by Surabhi Nijhawan

Facebook will start using face recognition to inform users when someone uploads a picture of them. It is being done to help users ‘manage their identity’ said the company.

How will the new tools work?

  • Every Facebook user will get a notification as soon as their picture gets uploaded on the website.
  • Face recognition will now work with an on and off button, if your setting is ‘none’ then your facial recognition will be off. Of course, if your settings are ‘off’ then you won’t get an update of your photos getting uploaded on the social media website.
  • Users will be informed if someone uploads their picture as a profile picture. It has been done to avoid impersonation of users.
  • People with visual impairments who use screen readers will know who appears in the News Feed even if they are not tagged. Previously, Facebook had launched an automatic alt-text tool that describes photos to people with vision loss.

The new features will roll out in several places except for Canada and the EU where the company does not offer face recognition technology, read the company statement. The two regions also have strict privacy laws.

Privacy concerns

First, there are loopholes in this new feature as it makes users vulnerable to online harassment and bullying, as pointed out by The Verge. If someone you are not friends with or have mutual friends with could upload your photos and misuse them. Photos can still be morphed and the images could be picked up by Facebook and users can be tagged to them.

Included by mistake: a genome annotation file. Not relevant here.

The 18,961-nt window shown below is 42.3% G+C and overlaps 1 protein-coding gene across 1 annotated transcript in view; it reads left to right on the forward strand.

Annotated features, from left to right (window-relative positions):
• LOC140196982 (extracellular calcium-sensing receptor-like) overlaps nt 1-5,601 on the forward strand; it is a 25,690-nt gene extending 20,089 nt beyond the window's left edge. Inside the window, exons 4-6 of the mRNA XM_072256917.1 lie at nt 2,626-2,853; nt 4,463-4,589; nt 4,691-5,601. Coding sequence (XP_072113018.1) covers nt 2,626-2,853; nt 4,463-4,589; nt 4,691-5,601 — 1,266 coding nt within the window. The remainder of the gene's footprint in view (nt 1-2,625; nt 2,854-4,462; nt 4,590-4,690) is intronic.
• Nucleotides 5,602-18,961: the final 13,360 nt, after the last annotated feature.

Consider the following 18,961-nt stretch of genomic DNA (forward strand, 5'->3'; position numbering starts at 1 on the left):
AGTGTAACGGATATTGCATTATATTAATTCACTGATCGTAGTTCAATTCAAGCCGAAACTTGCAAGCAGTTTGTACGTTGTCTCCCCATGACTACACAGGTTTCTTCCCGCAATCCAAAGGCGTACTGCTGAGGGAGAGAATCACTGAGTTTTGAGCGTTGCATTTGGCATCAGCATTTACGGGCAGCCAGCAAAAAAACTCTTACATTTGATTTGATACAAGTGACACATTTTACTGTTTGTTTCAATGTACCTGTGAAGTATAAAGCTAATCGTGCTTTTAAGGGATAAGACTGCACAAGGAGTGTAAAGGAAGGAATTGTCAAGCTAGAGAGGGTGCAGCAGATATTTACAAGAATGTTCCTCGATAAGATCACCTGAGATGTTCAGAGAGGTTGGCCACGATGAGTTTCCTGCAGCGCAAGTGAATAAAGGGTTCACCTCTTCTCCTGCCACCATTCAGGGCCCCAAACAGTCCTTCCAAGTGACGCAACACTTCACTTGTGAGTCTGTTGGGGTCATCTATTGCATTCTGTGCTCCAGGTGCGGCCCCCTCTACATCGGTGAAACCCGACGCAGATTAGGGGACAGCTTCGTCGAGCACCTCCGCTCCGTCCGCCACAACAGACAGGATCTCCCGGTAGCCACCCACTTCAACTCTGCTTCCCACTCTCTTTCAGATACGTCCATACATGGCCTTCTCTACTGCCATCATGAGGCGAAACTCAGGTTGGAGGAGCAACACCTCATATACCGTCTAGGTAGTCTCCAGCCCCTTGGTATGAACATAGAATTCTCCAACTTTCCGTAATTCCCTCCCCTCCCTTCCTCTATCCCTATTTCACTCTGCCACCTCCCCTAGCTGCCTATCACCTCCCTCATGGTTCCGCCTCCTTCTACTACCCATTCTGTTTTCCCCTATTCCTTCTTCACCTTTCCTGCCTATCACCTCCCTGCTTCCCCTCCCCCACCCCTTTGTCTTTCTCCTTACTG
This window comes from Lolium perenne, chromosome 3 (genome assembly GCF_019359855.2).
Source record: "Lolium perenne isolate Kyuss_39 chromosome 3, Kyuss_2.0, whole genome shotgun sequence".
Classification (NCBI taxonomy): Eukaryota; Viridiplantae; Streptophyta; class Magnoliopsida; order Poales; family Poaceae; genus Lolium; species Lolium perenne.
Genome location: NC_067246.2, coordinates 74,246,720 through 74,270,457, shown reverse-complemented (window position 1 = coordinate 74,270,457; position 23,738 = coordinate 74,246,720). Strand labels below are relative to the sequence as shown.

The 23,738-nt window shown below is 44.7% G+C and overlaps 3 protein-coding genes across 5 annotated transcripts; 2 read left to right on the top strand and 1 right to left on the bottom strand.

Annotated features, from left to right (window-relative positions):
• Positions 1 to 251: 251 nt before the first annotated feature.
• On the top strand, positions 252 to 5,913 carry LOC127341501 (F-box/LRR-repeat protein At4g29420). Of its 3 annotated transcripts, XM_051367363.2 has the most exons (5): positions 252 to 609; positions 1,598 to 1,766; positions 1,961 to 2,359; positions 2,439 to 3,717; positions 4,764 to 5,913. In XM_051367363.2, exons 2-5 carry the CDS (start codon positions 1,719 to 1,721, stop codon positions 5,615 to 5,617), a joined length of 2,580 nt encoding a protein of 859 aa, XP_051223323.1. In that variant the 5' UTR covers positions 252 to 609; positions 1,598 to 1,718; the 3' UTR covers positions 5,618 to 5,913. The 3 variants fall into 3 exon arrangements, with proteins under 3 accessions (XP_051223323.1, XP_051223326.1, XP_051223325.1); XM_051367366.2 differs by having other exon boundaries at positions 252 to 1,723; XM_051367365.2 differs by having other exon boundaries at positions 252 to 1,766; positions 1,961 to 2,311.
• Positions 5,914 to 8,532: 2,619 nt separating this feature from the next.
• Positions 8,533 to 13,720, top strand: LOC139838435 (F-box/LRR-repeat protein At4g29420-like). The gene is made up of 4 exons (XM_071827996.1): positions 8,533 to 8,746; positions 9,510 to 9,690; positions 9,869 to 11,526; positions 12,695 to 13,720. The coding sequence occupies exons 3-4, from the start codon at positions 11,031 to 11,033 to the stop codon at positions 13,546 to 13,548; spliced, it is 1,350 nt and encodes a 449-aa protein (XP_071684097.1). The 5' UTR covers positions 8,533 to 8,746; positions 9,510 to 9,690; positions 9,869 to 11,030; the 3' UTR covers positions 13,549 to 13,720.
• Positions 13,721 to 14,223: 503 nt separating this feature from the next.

Meanwhile, Gizmodo notes that people in backgrounds could also get tagged. For example, if there is a photo of a user who is in the background who visited the Eifel Tower, Facebook through the face detection, will know if the person has visited Paris (creepy as hell).

Facebook argues that users can set the audience of their posts which will help them keep a control on their settings. However, the options for who can see or cannot see your posts are friends, friends of friends, custom or only me and do not include everyone.

Facebook has been using face recognition for a few years and has expanded it without adequately addressing the privacy concerns on how facial data of millions of users are put to use. The massive amount of data could be used to sell ads, for surveillance and of course, hacking of this data could have unimaginable consequences. The enormous amount of information Facebook has on its users is problematic, and with face ID it will get worse as the tech giant will be able to recognise your image from anywhere. It will also allow them to know people you meet and interact them, improving their ‘people you may know’ suggestions. Reports have confirmed that Facebook would be able to identify people, put names to their images, and how it can be used in future is not yet clear.